St. Ignatius Parish photoThe Novena of Grace booklet from St. Ignatius Parish, 1921.

St. Ignatius Parish photo
The Novena of Grace booklet from St. Ignatius Parish, 1921.

Seeking God's grace has never gone out of style. Since 1633, Jesuits have promoted nine days of fervent prayer March 4-12 in thanksgiving to God for graces received and in supplication to God for the future. It began when an Italian Jesuit was hit by a falling hammer and experienced consolation and a sense of mission from St. Francis Xavier, who had founded Jesuit missions a century or so earlier. Father Marcello Mastrilli not only established the novena, but went on to serve as a missionary to Japan, where he was martyred.

At St. Ignatius Parish this year, the novena again focuses on mission. A Jesuit priest and a young lay woman who have worked with people on the margins will give the talks. The theme for Father Gary Smith and Jessica Herringer is "Radical Engagement: Bringing God's Heart to the World."

Father Smith worked with homeless people in Tacoma and Portland before beginning ministry to refugees in Africa. He often reflects on his experiences in books like Street Journal and They Come Back Singing.

Herringer works for Jesuit Volunteer Corps Northwest, which sends young people to minister to those in need across the world and the nation.

Sessions will include confession and anointing of the sick.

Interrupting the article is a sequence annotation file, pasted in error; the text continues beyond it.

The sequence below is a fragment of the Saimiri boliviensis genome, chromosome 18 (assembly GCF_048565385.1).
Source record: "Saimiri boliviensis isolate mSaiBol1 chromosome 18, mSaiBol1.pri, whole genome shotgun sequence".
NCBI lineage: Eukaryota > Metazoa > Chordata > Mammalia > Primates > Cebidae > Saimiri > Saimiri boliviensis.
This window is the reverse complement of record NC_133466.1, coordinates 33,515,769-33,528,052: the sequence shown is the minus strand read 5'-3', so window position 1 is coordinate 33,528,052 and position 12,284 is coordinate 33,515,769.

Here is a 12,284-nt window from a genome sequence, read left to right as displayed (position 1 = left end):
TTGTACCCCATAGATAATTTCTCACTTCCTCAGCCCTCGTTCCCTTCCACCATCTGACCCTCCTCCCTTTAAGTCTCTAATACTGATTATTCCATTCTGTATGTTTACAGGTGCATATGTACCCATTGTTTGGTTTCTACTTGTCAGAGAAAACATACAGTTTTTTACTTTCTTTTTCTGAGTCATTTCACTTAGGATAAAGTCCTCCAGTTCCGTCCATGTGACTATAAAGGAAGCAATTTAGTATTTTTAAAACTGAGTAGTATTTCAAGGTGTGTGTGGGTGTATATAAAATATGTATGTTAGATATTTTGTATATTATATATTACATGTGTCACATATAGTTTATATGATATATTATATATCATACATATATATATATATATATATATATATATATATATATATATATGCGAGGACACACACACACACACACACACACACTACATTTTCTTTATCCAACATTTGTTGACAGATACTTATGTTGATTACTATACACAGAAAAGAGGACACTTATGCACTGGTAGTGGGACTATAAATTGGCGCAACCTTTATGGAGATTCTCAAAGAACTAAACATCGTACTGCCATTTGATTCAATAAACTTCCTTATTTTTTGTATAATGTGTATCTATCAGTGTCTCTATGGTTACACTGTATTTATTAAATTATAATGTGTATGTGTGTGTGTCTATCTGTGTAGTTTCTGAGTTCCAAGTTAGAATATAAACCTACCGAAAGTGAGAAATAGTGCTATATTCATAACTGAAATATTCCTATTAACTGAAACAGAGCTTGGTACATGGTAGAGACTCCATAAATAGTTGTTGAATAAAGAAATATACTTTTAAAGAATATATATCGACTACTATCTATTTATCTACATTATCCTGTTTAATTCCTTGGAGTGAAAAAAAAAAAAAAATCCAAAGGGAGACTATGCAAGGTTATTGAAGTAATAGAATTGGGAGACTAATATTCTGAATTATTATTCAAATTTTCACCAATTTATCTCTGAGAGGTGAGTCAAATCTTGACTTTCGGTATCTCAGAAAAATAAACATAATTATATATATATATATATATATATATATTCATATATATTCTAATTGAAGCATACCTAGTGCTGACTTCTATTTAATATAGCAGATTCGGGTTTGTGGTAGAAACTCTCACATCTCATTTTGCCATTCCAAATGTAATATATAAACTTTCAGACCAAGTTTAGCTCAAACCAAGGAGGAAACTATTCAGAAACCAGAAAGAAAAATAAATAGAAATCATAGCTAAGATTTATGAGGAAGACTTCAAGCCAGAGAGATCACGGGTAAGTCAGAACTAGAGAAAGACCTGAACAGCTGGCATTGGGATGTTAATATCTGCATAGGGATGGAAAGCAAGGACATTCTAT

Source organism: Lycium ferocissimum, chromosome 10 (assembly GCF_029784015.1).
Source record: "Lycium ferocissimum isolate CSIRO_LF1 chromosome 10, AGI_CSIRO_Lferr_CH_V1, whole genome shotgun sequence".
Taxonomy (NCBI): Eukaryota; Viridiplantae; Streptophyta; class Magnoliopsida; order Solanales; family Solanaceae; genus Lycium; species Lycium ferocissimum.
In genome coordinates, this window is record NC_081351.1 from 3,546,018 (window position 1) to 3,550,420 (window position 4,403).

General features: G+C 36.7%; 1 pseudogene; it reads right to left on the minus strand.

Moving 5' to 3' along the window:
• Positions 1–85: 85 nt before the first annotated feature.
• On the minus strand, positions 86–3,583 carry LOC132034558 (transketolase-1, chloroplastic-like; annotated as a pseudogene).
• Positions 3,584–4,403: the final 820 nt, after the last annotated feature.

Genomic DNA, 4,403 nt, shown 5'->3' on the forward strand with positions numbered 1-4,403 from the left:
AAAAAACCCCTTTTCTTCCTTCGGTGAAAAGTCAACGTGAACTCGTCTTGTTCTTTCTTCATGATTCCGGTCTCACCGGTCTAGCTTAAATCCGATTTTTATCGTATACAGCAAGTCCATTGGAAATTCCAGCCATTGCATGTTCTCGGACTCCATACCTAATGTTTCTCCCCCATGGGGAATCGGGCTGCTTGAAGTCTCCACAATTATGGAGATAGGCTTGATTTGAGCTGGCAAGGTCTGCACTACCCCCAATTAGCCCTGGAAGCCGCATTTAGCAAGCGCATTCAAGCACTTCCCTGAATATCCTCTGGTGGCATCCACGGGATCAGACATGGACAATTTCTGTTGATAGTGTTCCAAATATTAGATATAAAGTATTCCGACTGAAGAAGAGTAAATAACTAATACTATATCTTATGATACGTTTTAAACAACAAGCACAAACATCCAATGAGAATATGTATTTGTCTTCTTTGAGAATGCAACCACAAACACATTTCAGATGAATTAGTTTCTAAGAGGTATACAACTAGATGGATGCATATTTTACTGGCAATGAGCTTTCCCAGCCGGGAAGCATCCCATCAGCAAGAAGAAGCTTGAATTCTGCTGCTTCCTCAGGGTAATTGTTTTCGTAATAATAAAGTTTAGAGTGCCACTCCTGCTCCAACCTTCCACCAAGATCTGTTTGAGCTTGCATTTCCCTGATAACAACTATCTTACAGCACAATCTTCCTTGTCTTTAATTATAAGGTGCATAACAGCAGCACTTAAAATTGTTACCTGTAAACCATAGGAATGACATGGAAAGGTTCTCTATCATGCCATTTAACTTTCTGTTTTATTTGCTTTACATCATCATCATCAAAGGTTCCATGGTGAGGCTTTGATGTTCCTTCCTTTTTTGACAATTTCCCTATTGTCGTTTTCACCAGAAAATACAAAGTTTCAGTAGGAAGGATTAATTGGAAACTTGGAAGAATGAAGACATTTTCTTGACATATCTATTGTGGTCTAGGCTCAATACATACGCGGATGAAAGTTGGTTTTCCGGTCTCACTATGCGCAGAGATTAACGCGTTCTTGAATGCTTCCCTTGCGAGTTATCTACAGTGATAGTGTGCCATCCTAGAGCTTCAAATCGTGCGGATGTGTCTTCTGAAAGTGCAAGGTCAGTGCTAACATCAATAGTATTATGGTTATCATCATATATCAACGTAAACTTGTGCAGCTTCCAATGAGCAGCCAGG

The Novena of Grace is still prayed today throughout the world. In the Oregon Province of the Society of Jesus, the Novena of Grace is prayed at St. Aloysius Parish in Spokane, St. Francis Xavier in Missoula, Mont.; St. Joseph Parish in Seattle and St. Ignatius Parish in Portland.

This year, organizers at St. Ignatius have begin a web site — — and blog and have a companion prayer in a Facebook group.

The modern means of communication are founded on decades of novenas that took placed with only paper. One parishioner recently found a 1921 novena pamphlet that includes history, prayers and hymns in Latin and English.

The parish is hoping to reach out to people beyond its boundaries to attend. In addition to the website and blog, emails went out to every Catholic organization in the region. People can post their prayer petitions on the website.

"It can be an avenue of grace," says organizer Anne Tropeano. "We are trying to make a retreat in everyday life — one foot on a retreat and one foot in the world."